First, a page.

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Norfolk Migraine ClinicSpecialists in the diagnosis and treatment of migraine, and variants of head, neck and facial pain

Could we help you? Read some of our FAQs to find out more about what we can treat...

Might I have something more serious?
The Norfolk Migraine Clinic is orientated towards people who have long-established patterns of pain: of at least six months. Some patients who come to see us have had pain for many years. The main alarm features of more serious causes for headache would include acute severe first headache or ‘Thunderclap’ headache, headache associated with fever and generalised acute illness (e.g. Meningitis), headaches associated with neurological problems (such as seizures, or deficits of power, coordination or sensation), and significant change of headache characteristics in a patient with preceding stable headaches. If there is concern on any of these levels, you should seek advice from your GP as soon as possible.

Do I have to have a headache at the time of my consultation?
No. Our assessment evaluates the pain pathways of your headache whether your pain is active or not.

What do injection treatments for neck muscle problems involve?
Injection treatments have been commonly used in pain clinics for forty years, to treat pain in various territories of the body. Treatment focuses on sources of pain and blocking these with standard injections of anti-inflammatory steroid and local anaesthetic in nerve pathways, joints, muscle attachments, and bursas. The Norfolk Migraine Clinic undertakes a set of injection treatments in the Upper Neck directed at muscle attachments just under the skin. These are not at a Spinal Cord or nerve root level. The purpose of the local anaesthetic component is to dilute a very small amount of anti-inflammatory steroid and to act as a marker in relieving pain or headache at the time of the treatment. The purpose of the steroid is to provide slow-acting reduction of inflammation in the source of pain.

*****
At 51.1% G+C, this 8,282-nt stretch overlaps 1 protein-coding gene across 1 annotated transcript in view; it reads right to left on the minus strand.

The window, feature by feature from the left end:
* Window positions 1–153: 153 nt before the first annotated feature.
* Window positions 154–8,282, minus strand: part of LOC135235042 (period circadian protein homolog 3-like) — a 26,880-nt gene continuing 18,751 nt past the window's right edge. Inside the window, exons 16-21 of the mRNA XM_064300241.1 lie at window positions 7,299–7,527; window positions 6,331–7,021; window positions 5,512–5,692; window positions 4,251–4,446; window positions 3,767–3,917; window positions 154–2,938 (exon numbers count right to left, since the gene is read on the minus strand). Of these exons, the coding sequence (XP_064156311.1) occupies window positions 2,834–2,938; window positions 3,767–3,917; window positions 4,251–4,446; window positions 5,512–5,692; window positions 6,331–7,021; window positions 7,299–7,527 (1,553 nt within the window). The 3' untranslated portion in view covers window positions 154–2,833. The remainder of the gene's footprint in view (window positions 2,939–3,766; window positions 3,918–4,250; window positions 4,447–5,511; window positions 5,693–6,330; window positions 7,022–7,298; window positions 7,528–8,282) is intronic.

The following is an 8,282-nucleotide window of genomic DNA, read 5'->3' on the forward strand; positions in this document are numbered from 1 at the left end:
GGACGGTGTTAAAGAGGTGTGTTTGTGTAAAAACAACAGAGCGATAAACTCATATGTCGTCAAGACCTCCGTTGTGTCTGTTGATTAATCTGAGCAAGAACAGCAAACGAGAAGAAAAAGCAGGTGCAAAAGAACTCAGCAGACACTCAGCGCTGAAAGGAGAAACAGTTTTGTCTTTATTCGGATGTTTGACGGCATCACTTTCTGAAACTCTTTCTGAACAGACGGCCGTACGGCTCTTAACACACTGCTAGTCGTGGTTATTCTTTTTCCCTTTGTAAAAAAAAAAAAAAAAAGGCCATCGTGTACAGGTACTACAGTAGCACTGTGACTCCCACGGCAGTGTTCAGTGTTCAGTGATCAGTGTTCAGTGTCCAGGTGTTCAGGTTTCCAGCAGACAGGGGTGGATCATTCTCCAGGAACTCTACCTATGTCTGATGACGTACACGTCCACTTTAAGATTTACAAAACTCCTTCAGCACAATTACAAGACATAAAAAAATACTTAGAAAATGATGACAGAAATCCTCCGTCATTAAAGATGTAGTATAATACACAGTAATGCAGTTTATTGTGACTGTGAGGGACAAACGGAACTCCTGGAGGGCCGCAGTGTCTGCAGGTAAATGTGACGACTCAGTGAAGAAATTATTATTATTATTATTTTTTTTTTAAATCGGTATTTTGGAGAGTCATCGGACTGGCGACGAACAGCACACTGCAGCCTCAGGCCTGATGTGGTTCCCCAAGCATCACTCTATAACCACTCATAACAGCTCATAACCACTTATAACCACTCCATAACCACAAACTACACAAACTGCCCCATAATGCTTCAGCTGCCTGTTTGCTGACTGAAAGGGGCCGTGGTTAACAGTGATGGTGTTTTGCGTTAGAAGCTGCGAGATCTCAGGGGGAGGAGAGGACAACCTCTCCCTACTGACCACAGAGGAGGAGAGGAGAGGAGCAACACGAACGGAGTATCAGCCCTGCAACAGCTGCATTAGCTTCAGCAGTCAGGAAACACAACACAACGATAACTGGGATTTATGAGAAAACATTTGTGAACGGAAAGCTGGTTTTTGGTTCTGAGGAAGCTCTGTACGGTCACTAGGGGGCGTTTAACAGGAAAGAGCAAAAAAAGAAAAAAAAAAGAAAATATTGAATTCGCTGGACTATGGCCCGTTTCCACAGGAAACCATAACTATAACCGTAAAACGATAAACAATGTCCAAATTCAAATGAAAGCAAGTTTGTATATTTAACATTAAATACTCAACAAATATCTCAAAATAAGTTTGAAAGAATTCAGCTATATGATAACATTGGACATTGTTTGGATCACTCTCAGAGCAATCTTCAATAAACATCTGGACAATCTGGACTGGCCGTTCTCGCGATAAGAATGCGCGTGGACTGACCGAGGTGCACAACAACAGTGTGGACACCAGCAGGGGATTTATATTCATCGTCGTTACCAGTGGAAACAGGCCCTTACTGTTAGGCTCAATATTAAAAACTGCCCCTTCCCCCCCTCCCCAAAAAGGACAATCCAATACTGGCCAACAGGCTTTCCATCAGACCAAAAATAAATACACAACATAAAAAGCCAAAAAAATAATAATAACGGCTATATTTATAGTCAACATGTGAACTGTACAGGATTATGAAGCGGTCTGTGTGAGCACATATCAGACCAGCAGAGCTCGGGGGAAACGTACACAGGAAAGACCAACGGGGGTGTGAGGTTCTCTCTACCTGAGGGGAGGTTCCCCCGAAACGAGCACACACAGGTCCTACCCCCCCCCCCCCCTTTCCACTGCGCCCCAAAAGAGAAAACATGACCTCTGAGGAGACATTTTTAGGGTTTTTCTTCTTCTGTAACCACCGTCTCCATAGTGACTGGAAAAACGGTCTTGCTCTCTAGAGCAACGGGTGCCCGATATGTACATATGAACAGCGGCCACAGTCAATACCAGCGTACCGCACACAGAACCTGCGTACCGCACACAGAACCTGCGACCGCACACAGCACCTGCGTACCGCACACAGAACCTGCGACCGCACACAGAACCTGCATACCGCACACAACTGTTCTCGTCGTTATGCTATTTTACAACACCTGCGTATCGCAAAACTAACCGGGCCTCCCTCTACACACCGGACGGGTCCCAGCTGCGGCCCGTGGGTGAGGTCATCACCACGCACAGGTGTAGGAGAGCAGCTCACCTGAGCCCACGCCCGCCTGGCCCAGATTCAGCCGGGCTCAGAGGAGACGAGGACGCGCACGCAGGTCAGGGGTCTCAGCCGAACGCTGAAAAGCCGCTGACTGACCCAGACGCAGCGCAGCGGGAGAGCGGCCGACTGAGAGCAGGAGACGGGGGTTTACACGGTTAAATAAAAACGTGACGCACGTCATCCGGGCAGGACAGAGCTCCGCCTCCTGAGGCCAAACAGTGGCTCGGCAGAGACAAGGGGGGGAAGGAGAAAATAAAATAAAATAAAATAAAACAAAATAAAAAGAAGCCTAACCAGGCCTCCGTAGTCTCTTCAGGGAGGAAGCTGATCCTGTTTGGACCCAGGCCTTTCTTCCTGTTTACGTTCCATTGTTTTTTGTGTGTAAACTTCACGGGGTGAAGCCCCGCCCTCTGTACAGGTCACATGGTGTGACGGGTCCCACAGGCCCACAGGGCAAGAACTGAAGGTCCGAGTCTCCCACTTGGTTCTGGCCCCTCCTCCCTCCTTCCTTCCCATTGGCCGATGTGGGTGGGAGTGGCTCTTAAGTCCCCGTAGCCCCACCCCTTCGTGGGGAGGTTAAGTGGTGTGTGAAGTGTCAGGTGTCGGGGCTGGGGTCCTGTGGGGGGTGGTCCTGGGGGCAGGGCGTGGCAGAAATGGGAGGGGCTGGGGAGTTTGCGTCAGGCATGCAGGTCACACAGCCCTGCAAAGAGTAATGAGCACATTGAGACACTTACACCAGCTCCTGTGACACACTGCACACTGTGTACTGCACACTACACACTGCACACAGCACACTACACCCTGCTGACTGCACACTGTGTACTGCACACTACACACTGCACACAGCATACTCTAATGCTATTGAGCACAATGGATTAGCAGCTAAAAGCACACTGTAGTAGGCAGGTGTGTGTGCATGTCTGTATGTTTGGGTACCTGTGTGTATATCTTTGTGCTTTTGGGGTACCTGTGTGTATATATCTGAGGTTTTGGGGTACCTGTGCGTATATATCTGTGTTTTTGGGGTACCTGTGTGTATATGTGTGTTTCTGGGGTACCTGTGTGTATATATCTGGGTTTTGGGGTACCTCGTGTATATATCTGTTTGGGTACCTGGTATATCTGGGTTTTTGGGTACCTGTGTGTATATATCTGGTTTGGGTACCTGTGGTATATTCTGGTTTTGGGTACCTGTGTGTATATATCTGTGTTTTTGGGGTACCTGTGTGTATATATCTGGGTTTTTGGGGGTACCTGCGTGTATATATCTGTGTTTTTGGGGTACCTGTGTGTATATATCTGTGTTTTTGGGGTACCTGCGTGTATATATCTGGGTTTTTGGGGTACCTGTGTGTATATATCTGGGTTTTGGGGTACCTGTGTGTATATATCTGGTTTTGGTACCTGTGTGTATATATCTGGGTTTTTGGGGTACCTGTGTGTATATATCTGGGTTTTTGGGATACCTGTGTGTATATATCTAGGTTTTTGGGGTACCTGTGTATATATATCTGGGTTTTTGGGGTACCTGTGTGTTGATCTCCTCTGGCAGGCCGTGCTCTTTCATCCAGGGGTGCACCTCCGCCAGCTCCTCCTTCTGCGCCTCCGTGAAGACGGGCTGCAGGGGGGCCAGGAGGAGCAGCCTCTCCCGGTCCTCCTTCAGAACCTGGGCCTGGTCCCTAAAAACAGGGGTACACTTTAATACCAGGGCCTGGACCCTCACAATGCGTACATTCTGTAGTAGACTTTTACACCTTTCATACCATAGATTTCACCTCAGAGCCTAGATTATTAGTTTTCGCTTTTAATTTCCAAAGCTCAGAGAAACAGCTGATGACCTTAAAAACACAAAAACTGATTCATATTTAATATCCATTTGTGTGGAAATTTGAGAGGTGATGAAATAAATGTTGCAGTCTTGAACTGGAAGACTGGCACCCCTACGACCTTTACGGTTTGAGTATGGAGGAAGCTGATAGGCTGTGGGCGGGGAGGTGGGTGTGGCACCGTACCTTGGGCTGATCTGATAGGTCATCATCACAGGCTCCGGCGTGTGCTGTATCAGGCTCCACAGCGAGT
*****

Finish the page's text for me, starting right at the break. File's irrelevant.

Is this a quick fix? Will the injections wear off?
Injections work by breaking a cycle of maintained pain in the muscle dysfunction over a short number of weeks. During the time of action of the injections, the muscles are able to regain their natural function which is then promoted by regular, specific exercises. This means that, when the injections do wear off, the eventual benefit is designed to be long-term. It is difficult to break a long-established pattern of pain with a single treatment, so some patients may need to return for further treatment sessions, depending on the individual.

Is it the same as Botox?
No. Botox is used in many different ways in the UK. The benefit of Botox in headache was found incidentally in patients being treated for cosmetic purposes, that of forehead wrinkles. A subsequent clinical trial has established benefits in a particular group of patients with Chronic Migraine (migraine on more than 15 days a month). The pattern of Botox injections involves thirty-one injection sites in the scalp and upper neck. It is not currently licensed for other forms of headache. Botox is also available at the Norfolk Migraine Clinic, as it may be useful in certain cases. However, our system of anti-inflammatory steroid injections is targeted at a choice of specific muscle attachments in each individual: there are up to six areas which can be sources of pain on each side of the neck, so a maximum of twelve injection sites in all. It would be unusual to need more than five injections in any session of treatment.